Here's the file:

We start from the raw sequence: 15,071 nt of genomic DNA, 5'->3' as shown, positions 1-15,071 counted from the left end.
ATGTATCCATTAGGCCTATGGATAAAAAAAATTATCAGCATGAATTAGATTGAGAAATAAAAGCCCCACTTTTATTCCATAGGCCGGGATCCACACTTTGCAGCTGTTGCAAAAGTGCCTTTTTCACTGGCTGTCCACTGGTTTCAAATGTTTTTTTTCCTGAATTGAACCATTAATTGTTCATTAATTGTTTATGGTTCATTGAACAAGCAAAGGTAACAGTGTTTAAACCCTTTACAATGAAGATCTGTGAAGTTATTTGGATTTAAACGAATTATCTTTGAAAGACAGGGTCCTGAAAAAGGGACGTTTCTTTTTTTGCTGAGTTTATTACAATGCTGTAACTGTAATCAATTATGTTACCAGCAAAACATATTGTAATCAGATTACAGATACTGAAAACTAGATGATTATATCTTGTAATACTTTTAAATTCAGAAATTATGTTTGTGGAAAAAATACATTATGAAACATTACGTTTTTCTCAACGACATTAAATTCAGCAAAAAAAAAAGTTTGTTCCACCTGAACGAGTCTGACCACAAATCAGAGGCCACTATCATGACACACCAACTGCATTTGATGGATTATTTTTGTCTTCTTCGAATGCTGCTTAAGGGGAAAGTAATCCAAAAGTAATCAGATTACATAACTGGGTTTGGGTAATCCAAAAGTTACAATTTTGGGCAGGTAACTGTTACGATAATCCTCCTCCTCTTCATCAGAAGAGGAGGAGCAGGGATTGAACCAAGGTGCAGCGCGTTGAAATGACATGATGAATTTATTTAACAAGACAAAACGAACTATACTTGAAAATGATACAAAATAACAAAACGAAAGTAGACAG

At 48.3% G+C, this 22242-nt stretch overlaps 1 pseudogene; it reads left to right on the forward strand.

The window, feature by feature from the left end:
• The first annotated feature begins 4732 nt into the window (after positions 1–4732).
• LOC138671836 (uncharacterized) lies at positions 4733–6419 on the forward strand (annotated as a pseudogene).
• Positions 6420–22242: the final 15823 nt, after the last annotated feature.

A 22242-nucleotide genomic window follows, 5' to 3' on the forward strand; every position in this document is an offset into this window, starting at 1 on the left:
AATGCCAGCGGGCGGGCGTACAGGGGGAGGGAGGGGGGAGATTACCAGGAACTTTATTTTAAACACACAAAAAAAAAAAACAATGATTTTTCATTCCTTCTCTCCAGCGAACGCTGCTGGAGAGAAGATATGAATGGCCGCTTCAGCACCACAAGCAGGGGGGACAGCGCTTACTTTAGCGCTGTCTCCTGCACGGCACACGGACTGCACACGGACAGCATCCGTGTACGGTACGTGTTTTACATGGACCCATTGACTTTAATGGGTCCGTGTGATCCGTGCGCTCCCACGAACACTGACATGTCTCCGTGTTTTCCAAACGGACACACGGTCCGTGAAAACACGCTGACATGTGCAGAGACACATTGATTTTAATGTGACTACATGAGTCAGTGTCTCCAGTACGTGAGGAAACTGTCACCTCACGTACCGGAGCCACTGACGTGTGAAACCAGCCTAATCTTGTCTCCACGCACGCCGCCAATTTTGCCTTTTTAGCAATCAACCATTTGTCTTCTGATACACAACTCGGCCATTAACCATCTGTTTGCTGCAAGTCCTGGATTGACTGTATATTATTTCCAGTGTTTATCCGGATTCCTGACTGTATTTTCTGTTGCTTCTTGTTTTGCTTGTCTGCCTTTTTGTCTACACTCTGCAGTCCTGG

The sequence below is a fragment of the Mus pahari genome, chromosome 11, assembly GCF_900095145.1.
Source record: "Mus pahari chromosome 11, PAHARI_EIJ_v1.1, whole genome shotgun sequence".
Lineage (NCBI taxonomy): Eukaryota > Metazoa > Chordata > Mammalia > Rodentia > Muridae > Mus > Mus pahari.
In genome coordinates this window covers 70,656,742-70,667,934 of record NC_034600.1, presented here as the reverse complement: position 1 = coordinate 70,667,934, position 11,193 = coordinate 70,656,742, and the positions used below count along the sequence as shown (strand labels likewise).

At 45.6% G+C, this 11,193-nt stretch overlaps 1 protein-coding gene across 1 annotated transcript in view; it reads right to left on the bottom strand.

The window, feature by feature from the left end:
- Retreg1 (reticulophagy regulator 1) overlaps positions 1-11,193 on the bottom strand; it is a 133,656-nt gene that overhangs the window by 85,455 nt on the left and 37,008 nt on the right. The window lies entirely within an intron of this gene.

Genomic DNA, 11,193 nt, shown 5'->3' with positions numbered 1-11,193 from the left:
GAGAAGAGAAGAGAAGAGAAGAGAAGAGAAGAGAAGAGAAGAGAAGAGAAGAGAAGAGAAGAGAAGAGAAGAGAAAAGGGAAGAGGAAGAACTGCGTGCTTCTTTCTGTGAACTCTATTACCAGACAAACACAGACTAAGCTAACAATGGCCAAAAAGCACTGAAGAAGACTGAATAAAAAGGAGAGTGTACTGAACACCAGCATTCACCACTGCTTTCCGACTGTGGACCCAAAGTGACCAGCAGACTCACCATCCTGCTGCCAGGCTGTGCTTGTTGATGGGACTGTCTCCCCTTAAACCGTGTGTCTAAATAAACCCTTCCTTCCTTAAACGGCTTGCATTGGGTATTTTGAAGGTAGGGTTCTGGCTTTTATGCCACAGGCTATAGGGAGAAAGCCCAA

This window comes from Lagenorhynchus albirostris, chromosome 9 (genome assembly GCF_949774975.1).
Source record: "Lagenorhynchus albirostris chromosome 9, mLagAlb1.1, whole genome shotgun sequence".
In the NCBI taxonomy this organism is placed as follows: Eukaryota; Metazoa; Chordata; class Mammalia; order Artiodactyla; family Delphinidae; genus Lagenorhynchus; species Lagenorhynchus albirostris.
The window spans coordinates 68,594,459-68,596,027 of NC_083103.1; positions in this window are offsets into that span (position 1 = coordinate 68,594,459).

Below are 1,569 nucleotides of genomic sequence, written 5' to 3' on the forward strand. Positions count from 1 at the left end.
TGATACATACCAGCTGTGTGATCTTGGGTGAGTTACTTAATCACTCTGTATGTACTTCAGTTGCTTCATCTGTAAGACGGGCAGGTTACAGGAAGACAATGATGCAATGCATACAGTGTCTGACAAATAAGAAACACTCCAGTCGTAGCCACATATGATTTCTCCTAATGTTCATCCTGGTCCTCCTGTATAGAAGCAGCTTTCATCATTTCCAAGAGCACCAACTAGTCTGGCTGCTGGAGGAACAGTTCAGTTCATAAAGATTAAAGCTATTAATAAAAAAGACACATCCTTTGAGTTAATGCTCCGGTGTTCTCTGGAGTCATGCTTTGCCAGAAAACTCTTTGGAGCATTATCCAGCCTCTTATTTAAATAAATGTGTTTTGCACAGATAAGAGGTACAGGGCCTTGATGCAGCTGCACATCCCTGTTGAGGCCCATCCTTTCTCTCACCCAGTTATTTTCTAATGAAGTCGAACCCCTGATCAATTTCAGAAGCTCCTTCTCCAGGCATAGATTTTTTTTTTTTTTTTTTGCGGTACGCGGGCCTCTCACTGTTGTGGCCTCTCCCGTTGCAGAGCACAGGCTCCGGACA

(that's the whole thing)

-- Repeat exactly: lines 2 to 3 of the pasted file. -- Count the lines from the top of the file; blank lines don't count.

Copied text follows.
ATGTATCCATTAGGCCTATGGATAAAAAAAATTATCAGCATGAATTAGATTGAGAAATAAAAGCCCCACTTTTATTCCATAGGCCGGGATCCACACTTTGCAGCTGTTGCAAAAGTGCCTTTTTCACTGGCTGTCCACTGGTTTCAAATGTTTTTTTTCCTGAATTGAACCATTAATTGTTCATTAATTGTTTATGGTTCATTGAACAAGCAAAGGTAACAGTGTTTAAACCCTTTACAATGAAGATCTGTGAAGTTATTTGGATTTAAACGAATTATCTTTGAAAGACAGGGTCCTGAAAAAGGGACGTTTCTTTTTTTGCTGAGTTTATTACAATGCTGTAACTGTAATCAATTATGTTACCAGCAAAACATATTGTAATCAGATTACAGATACTGAAAACTAGATGATTATATCTTGTAATACTTTTAAATTCAGAAATTATGTTTGTGGAAAAAATACATTATGAAACATTACGTTTTTCTCAACGACATTAAATTCAGCAAAAAAAAAAGTTTGTTCCACCTGAACGAGTCTGACCACAAATCAGAGGCCACTATCATGACACACCAACTGCATTTGATGGATTATTTTTGTCTTCTTCGAATGCTGCTTAAGGGGAAAGTAATCCAAAAGTAATCAGATTACATAACTGGGTTTGGGTAATCCAAAAGTTACAATTTTGGGCAGGTAACTGTTACGATAATCCTCCTCCTCTTCATCAGAAGAGGAGGAGCAGGGATTGAACCAAGGTGCAGCGCGTTGAAATGACATGATGAATTTATTTAACAAGACAAAACGAACTATACTTGAAAATGATACAAAATAACAAAACGAAAGTAGACAG

At 48.3% G+C, this 22242-nt stretch overlaps 1 pseudogene; it reads left to right on the forward strand.